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Tim Nauslar

One quick search on any internet-based news source and it’s easy to see that Improvised Explosive Devices (I.E.D’s) are getting more sophisticated than ever before. Add to this, bomb technicians and other first responders, have been in the past, and always will be, a target to those seeking to do harm. A bomb technician’s training is more important now than ever as these devices become increasingly more difficult to respond to.

So, what type of devices will keep a bomb technician up at night? For me, it was the potential of a “Remote-fired I.E.D.” Military EOD Technicians have been dealing with this threat for years, but here in the United States, it is rare to find such a device. These devices contain the technology to detonate at the exact time the bomber chooses. Although there are technologies to “defeat” these devices, it is still an extreme hazard and something no one wants to see.

Other types of devices may be “victim activated”. These devices are designed to explode when someone takes some type of positive action which could be; movement, opening the package, or any other action by the victim to trigger the device.  This type of device was famously (or infamously) used in the “Unabomber” case in the late 1980’s and early 90’s and more recently in several packages sent through the mail in Texas in 2018.

The last device I will mention is “timed”. These devices are designed to explode at a predetermined time using something as simple as an “egg timer” or something more sophisticated like a “555 timer”. It has been my experience that what a bomb builder lacks in technical skill, they make up for in ingenuity. The functioning of an explosive device is only limited to the imagination of the bomber.

To counter the various types of devices used, bomb technicians rely on constant training and technology. I will talk about the latter. In my humble opinion, the two most important tools a bomb technician can use are; 1) an unmanned robotic device for approach and 2) an X-ray system for inspection. The best way to keep a bomb technician safe while dealing with a suspected I.E.D. is to stay “remote”.  This means utilizing robotic systems to approach, “interrogate” and determine whether or not the suspected package is hazardous. With the robot, you can continue to stay remote until the threat has been “rendered safe” for approach. However, for a robot to be useful in this task, it must offer a long-range wireless capability. I believe this is the most important quality of the robot. It doesn’t matter what your robot is capable of if it can’t reach the destination. Some robotics companies have taken the hint and have started utilizing a mesh network system integrated into their robots strictly for this type of mission. Visit the Federal Resources online store to see all of our robotics offerings.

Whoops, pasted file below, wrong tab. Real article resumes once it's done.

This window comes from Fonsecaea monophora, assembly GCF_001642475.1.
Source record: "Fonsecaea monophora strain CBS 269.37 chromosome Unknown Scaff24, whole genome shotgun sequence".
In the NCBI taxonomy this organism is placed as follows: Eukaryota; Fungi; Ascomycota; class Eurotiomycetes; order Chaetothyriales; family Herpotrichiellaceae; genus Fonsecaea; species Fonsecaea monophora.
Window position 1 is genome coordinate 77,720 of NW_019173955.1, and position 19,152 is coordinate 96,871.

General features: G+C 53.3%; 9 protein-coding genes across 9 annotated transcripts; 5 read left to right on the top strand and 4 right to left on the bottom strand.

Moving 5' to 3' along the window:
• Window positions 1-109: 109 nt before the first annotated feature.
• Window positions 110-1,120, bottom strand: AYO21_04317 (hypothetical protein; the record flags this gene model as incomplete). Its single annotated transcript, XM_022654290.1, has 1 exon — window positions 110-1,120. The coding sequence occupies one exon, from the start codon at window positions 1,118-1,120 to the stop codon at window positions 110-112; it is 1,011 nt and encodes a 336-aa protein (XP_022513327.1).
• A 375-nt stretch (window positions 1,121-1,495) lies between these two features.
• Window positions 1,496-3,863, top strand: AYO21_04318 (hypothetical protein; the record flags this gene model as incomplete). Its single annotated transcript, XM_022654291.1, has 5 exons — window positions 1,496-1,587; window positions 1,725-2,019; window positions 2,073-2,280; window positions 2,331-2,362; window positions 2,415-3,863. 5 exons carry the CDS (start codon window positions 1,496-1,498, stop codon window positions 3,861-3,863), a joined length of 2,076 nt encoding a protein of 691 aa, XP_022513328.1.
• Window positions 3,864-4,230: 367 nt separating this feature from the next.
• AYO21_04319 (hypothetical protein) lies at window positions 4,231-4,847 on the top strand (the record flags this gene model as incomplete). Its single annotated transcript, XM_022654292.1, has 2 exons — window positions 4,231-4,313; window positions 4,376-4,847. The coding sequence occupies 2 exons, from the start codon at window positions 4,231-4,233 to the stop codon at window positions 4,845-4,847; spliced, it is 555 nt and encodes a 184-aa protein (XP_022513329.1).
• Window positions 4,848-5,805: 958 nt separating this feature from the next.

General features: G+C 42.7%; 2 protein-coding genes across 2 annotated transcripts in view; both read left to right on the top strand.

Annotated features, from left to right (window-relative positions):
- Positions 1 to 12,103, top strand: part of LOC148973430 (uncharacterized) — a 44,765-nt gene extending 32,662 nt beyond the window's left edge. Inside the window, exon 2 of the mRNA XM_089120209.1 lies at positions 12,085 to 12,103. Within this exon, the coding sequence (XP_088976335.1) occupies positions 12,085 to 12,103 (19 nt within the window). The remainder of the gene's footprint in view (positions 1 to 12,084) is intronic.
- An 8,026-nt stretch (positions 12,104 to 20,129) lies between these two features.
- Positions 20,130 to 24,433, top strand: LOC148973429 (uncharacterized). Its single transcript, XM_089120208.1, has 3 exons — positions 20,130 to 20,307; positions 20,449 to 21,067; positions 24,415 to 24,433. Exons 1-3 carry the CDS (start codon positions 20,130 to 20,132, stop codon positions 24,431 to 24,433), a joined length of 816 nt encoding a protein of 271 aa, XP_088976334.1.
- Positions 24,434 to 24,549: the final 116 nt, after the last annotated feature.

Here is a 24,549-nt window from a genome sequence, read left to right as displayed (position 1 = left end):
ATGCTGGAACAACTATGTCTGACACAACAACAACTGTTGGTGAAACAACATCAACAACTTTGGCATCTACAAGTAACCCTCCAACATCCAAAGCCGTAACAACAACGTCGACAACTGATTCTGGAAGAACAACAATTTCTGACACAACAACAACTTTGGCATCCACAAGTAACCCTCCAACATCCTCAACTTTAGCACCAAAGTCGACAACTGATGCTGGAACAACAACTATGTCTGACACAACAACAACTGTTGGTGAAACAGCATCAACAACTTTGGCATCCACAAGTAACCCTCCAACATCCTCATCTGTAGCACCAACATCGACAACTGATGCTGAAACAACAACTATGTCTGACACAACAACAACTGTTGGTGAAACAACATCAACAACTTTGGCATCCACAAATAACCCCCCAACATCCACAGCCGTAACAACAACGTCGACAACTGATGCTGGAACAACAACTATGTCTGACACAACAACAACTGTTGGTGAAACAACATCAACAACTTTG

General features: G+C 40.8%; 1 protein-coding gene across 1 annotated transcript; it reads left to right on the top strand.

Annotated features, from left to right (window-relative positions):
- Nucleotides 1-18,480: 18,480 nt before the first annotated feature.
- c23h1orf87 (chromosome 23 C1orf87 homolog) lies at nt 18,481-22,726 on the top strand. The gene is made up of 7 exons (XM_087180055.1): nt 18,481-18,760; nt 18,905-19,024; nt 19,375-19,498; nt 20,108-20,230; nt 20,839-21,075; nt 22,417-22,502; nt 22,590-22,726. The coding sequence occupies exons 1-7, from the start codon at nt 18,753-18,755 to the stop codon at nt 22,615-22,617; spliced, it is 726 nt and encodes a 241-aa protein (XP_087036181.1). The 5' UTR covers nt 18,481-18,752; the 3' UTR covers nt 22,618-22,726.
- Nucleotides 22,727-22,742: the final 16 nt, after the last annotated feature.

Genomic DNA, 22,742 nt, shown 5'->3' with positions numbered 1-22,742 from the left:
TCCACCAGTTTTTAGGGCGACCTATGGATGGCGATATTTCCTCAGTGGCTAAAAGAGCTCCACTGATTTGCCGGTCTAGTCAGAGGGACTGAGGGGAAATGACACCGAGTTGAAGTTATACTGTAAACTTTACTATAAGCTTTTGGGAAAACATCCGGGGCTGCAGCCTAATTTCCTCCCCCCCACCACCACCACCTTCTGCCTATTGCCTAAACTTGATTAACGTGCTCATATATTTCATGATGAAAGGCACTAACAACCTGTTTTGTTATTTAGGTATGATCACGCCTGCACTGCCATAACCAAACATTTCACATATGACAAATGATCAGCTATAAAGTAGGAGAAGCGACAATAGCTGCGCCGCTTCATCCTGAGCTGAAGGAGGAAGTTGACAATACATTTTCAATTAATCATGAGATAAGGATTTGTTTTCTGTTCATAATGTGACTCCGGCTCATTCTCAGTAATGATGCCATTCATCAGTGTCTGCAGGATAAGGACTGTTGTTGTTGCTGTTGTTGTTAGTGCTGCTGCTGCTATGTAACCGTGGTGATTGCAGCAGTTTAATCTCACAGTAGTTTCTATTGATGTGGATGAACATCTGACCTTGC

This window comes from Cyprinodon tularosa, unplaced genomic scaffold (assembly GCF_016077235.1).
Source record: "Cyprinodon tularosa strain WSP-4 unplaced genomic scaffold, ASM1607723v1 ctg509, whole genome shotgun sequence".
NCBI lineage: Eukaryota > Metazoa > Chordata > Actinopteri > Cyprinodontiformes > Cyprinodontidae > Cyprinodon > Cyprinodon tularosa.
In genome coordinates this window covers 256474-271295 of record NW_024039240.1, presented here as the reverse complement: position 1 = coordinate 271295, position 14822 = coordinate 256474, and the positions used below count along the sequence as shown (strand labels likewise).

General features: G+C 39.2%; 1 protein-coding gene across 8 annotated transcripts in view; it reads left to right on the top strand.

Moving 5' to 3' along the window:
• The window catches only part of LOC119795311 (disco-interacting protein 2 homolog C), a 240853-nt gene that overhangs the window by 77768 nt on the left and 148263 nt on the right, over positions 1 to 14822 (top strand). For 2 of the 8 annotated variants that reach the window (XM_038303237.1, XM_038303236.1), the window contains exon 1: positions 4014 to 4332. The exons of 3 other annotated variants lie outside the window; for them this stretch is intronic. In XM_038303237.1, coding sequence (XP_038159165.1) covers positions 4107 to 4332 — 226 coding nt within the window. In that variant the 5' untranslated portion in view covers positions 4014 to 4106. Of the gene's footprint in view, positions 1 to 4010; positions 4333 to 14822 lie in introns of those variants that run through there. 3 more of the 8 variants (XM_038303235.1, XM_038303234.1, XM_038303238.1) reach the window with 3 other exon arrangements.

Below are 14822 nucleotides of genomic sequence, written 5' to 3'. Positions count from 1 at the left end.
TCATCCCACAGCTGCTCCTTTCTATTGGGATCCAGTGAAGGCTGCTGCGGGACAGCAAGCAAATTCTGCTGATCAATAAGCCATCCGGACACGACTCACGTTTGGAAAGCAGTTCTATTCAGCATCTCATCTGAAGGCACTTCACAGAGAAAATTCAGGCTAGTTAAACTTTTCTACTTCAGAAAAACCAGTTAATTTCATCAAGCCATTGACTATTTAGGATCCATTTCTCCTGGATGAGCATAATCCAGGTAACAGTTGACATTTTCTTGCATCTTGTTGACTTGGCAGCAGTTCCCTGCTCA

What’s Inside the box?

To interrogate a suspected package, a bomb tech needs to “see inside” so they can determine whether a hazard exists or not. Since opening the device is not an option at this point, the least intrusive way of doing this is by x-ray. Although this is the least intrusive way, it is still however considered a “positive action” and there is still a possibility of detonation. To counter this, it is best to increase distances from source to package as well as less x-ray energy used. Digital Radiography (D.R.) x-ray technologies have made this possible. The ability to use a minimal amount of pulses at a longer range while obtaining a useable image has several advantages which are obvious to bomb technicians. X-Ray systems such as the SmartRayVision combined with the Golden Engineering XR-150 have been witnessed to x-ray a suspected package from 30 feet in distance with a single pulse for a clear image.

Is integrated and wired key?

We have these two technologies, which if used together, can keep a bomb technician “remote” for the duration of the package interrogation/render safe operation. There are D.R. x-ray systems out there that have been “paired” with specific robots so that they interact together, allowing the operator to view x-ray images.  This is great if you only have one robot.  Many Bomb Squads through-out the country and world have several different platforms which fit certain call-out needs.  However, the likelihood of this x-ray system being integrated with each of the team’s platforms is highly unlikely. With that said, I believe that having a reliable “wireless” x-ray system which can be delivered by medium, large, and some small-sized robots regardless of robotic manufacturer is the way to go.  This can be considered cost-saving for a squad in that you only need the one D.R. system.  One complaint of D.R. systems is the difficulty of building a “mosaic” (several images combined into one large image).  For those unaware, there are systems out there that have the capability of building mosaic images and they should be strongly considered if you are in the market for a D.R. x-ray system.  SmartRayVision has had great success utilizing a “stitching” method to combine images into one. Similar to what I said about the robot, wireless capability is paramount when using robotically delivered x-ray systems.  Just like the robot, you can have this fantastic x-ray system but if it doesn’t work “down range,” then what’s the use in having it?

I hope that this information has been helpful as well as informative for those that have an interest in these fields or have ever had to go down-range.  Technology in this field, just like computers, is ever-changing and improving.  For the bomb technicians reading this, it is imperative that you stay on top of the improvements in robotically delivered x-ray systems, as this may be the difference between “life and death.”  Stay safe!!!